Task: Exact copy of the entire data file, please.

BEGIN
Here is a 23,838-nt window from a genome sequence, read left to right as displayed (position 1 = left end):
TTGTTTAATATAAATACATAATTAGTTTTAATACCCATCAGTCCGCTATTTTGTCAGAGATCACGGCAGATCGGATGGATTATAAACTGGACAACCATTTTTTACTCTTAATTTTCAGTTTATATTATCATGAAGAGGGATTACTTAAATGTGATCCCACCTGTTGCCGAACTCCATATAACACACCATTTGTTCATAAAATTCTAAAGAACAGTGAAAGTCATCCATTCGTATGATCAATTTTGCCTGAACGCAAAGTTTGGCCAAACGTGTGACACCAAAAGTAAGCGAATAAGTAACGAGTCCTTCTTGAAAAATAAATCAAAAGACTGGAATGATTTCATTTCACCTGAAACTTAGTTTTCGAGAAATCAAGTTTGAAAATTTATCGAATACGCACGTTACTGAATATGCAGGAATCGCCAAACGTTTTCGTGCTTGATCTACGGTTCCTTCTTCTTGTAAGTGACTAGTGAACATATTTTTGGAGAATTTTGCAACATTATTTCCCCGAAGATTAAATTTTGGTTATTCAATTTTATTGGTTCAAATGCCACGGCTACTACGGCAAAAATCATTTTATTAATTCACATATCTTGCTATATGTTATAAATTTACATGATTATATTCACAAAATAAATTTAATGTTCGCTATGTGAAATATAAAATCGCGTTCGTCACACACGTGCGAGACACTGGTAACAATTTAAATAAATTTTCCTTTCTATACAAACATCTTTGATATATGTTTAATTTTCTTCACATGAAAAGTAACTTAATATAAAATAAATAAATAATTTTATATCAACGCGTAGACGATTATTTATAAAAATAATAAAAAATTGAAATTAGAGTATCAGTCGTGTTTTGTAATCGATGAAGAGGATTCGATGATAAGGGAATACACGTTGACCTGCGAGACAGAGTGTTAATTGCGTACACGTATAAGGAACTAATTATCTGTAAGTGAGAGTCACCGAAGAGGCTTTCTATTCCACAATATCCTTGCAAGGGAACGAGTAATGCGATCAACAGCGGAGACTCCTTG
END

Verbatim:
Here is a 23,838-nt window from a genome sequence, read left to right as displayed (position 1 = left end):
TTGTTTAATATAAATACATAATTAGTTTTAATACCCATCAGTCCGCTATTTTGTCAGAGATCACGGCAGATCGGATGGATTATAAACTGGACAACCATTTTTTACTCTTAATTTTCAGTTTATATTATCATGAAGAGGGATTACTTAAATGTGATCCCACCTGTTGCCGAACTCCATATAACACACCATTTGTTCATAAAATTCTAAAGAACAGTGAAAGTCATCCATTCGTATGATCAATTTTGCCTGAACGCAAAGTTTGGCCAAACGTGTGACACCAAAAGTAAGCGAATAAGTAACGAGTCCTTCTTGAAAAATAAATCAAAAGACTGGAATGATTTCATTTCACCTGAAACTTAGTTTTCGAGAAATCAAGTTTGAAAATTTATCGAATACGCACGTTACTGAATATGCAGGAATCGCCAAACGTTTTCGTGCTTGATCTACGGTTCCTTCTTCTTGTAAGTGACTAGTGAACATATTTTTGGAGAATTTTGCAACATTATTTCCCCGAAGATTAAATTTTGGTTATTCAATTTTATTGGTTCAAATGCCACGGCTACTACGGCAAAAATCATTTTATTAATTCACATATCTTGCTATATGTTATAAATTTACATGATTATATTCACAAAATAAATTTAATGTTCGCTATGTGAAATATAAAATCGCGTTCGTCACACACGTGCGAGACACTGGTAACAATTTAAATAAATTTTCCTTTCTATACAAACATCTTTGATATATGTTTAATTTTCTTCACATGAAAAGTAACTTAATATAAAATAAATAAATAATTTTATATCAACGCGTAGACGATTATTTATAAAAATAATAAAAAATTGAAATTAGAGTATCAGTCGTGTTTTGTAATCGATGAAGAGGATTCGATGATAAGGGAATACACGTTGACCTGCGAGACAGAGTGTTAATTGCGTACACGTATAAGGAACTAATTATCTGTAAGTGAGAGTCACCGAAGAGGCTTTCTATTCCACAATATCCTTGCAAGGGAACGAGTAATGCGATCAACAGCGGAGACTCCTTG